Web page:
A quick look at the Saddledome vs. other rinks

The Calgary Flames’ arena situation is suddenly up in the air after team president Ken King announced this week the club is pulling out of talks with the city.

King says the owners feel they can’t make a deal on a new rink because negotiations have been unproductive amid a municipal election campaign.

The 34-year-old Scotiabank Saddledome is the second-oldest arena in the NHL.

Here is a look at how the facility built for the 1988 Winter Olympics stacks up against Canada’s other arenas as well as the oldest and newest buildings in the league:

Scotiabank Saddledome (Calgary)

Opened: Oct. 15, 1983

Ownership: City of Calgary

Capacity for hockey: 19,289

Construction cost: $97.7 million; $37-million renovation completed in 1994.

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Madison Square Garden (New York)

Opened: Feb. 11, 1968 at current location (four buildings have carried the Madison Square Garden name)

Ownership: Madison Square Garden Co.

Capacity for Hockey: 18,024

Construction cost: Most recently underwent an estimated US$1 billion (Cdn$1.22 billion) renovation completed in 2013. It’s the oldest arena in the league.

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Air Canada Centre (Toronto)

Opened: Feb. 20, 1999

Ownership: Maple Leaf Sports & Entertainment Ltd., which also owns the Toronto Maple Leafs.

Capacity for hockey: 18,800

Construction cost: $265 million

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Bell Centre (Montreal)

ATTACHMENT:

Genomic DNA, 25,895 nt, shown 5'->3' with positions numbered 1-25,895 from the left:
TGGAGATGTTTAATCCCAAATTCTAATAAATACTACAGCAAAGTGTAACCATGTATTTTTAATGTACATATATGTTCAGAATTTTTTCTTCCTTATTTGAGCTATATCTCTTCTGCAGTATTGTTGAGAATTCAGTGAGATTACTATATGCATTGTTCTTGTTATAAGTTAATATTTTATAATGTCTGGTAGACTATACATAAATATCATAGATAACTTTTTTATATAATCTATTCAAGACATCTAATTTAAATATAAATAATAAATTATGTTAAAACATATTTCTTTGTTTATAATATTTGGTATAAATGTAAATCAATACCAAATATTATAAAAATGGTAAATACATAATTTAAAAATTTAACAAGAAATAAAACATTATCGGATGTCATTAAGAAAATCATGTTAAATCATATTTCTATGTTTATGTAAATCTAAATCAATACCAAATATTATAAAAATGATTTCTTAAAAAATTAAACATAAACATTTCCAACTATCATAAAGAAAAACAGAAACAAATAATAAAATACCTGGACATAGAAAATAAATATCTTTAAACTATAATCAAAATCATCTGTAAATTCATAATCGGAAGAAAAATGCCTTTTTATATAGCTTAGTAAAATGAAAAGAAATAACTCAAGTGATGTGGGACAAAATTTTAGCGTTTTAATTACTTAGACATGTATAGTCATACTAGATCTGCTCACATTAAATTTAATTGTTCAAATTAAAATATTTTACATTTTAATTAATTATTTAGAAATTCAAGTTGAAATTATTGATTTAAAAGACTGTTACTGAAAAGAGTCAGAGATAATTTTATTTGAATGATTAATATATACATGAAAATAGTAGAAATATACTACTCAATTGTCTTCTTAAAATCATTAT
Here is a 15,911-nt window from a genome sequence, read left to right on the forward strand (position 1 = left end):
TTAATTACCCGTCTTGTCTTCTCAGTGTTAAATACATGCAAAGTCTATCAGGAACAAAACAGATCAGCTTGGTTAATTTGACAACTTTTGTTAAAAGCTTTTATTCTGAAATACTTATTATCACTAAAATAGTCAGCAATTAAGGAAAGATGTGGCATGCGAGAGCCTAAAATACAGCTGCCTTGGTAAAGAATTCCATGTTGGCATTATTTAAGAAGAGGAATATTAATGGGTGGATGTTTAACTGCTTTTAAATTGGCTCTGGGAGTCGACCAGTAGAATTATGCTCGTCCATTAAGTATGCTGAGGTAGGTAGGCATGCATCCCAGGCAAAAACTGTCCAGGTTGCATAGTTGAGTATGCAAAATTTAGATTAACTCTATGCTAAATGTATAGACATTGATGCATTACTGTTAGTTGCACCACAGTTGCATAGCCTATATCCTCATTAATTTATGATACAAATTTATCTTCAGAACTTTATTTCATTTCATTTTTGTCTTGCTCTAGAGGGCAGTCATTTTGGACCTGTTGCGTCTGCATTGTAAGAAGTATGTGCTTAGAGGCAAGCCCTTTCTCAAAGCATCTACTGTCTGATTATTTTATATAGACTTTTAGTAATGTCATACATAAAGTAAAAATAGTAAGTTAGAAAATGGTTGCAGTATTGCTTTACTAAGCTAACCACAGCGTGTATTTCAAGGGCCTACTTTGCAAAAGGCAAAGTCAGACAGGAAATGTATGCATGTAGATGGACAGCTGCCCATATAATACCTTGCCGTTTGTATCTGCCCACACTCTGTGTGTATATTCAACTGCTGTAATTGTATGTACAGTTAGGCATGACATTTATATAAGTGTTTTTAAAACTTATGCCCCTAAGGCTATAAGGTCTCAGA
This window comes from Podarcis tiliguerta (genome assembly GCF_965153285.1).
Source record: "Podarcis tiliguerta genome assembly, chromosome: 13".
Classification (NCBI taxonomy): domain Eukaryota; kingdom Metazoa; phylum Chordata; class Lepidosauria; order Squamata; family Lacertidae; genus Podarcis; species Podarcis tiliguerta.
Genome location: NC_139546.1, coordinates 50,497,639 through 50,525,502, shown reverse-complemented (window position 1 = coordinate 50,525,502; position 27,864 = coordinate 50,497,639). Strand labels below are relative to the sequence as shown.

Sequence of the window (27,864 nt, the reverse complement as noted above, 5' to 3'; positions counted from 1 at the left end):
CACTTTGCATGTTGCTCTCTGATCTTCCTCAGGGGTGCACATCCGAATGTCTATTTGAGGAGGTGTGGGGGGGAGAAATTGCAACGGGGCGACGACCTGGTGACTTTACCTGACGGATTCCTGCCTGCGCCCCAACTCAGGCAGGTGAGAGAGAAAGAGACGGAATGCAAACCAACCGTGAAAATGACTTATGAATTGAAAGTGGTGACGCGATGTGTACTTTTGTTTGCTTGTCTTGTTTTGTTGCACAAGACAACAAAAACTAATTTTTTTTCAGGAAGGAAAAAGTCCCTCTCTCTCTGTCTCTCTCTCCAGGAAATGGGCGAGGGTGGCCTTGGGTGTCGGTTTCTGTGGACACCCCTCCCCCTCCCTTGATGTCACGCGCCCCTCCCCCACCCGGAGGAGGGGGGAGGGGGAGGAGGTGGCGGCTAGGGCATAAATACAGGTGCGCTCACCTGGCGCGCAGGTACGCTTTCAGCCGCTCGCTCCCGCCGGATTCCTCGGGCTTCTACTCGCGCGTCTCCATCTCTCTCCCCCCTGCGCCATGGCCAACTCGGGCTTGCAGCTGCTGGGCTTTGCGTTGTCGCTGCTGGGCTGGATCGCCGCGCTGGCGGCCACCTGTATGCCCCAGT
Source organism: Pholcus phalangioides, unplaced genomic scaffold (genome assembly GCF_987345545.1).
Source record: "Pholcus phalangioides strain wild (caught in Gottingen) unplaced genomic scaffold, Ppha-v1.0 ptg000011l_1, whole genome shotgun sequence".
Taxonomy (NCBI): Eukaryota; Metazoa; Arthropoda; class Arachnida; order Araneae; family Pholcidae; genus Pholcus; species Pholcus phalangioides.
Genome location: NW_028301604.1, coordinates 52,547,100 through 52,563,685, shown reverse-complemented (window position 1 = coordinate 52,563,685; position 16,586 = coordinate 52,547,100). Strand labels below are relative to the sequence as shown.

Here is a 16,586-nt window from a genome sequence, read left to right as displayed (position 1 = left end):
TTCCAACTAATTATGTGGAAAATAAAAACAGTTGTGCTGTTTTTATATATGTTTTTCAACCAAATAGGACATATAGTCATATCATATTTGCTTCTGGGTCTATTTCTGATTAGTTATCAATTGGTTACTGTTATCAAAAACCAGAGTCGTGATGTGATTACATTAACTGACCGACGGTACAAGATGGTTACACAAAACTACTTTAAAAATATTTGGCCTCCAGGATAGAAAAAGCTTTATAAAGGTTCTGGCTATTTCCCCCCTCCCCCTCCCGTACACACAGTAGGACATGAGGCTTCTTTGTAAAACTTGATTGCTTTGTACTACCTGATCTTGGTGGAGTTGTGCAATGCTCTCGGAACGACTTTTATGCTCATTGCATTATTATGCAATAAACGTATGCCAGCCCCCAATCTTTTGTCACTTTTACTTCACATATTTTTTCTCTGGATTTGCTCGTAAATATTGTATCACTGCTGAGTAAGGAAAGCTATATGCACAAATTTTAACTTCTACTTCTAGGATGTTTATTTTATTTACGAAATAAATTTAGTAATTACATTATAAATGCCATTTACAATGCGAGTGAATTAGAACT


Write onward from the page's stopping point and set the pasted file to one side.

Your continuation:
Opened: March 16, 1996

Ownership: Molson family ownership group, which also owns the Montreal Canadiens.

Capacity for hockey: 21,273

Construction cost: $270 million

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Canadian Tire Centre (Ottawa)

Opened: Jan. 15, 1996

Ownership: Capital Sports Properties, which is owned by Ottawa Senators owner Eugene Melnyk.

Capacity for hockey: About 17,000 after team recently cut capacity by 1,500.

Construction cost: $170 million

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Bell MTS Place (Winnipeg)

Opened: Nov. 16, 2004

Ownership: True North Sports and Entertainment, which also owns the Winnipeg Jets.

Capacity for hockey: 15,294

Construction cost: $133.5 million

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Rogers Place (Edmonton)

Opened: Sept. 8, 2016

Ownership: City of Edmonton

Capacity for hockey: 18,641

Construction cost: $606.5 million

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Rogers Arena (Vancouver)

Opened: Sept. 21, 1995

Ownership: Canucks Sports and Entertainment, which also owns the Vancouver Canucks.

Capacity for hockey: 18,910

Construction cost: $160 million

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T-Mobile Arena (Las Vegas)

Opened: April 6, 2016

Ownership: AEG and MGM Resorts International

Capcity for hockey: 17,500

Construction cost: US$375 million (Cdn$457.5 million)

—-

Little Caesars Arena (Detroit)

Opened: Sept. 5, 2017

Ownership: City of Detroit

Capacity for hockey: 20,000

Construction cost: US$862.9 million (Cdn$1.05 billion)

The Canadian Press

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